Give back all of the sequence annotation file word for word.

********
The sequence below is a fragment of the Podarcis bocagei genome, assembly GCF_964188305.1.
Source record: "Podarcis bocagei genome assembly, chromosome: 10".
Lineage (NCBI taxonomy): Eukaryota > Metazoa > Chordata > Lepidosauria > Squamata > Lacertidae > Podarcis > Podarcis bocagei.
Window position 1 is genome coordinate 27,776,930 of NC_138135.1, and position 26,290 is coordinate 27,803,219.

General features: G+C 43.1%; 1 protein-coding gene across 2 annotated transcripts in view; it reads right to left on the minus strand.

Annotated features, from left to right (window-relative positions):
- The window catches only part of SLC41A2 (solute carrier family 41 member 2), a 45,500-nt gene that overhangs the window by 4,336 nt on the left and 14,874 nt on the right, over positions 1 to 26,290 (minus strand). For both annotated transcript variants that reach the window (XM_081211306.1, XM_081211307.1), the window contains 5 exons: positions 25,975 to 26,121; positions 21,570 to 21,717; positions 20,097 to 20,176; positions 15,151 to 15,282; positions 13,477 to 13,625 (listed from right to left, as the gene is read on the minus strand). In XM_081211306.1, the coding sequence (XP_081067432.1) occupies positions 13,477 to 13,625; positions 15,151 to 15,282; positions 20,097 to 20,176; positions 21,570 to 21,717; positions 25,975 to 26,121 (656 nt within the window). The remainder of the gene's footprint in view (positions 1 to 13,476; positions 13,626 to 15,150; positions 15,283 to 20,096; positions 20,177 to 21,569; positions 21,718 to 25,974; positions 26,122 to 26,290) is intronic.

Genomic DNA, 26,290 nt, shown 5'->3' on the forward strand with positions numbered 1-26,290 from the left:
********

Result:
The sequence below is a fragment of the Podarcis bocagei genome, assembly GCF_964188305.1.
Source record: "Podarcis bocagei genome assembly, chromosome: 10".
Lineage (NCBI taxonomy): Eukaryota > Metazoa > Chordata > Lepidosauria > Squamata > Lacertidae > Podarcis > Podarcis bocagei.
Window position 1 is genome coordinate 27,776,930 of NC_138135.1, and position 26,290 is coordinate 27,803,219.

General features: G+C 43.1%; 1 protein-coding gene across 2 annotated transcripts in view; it reads right to left on the minus strand.

Annotated features, from left to right (window-relative positions):
- The window catches only part of SLC41A2 (solute carrier family 41 member 2), a 45,500-nt gene that overhangs the window by 4,336 nt on the left and 14,874 nt on the right, over positions 1 to 26,290 (minus strand). For both annotated transcript variants that reach the window (XM_081211306.1, XM_081211307.1), the window contains 5 exons: positions 25,975 to 26,121; positions 21,570 to 21,717; positions 20,097 to 20,176; positions 15,151 to 15,282; positions 13,477 to 13,625 (listed from right to left, as the gene is read on the minus strand). In XM_081211306.1, the coding sequence (XP_081067432.1) occupies positions 13,477 to 13,625; positions 15,151 to 15,282; positions 20,097 to 20,176; positions 21,570 to 21,717; positions 25,975 to 26,121 (656 nt within the window). The remainder of the gene's footprint in view (positions 1 to 13,476; positions 13,626 to 15,150; positions 15,283 to 20,096; positions 20,177 to 21,569; positions 21,718 to 25,974; positions 26,122 to 26,290) is intronic.

Genomic DNA, 26,290 nt, shown 5'->3' on the forward strand with positions numbered 1-26,290 from the left: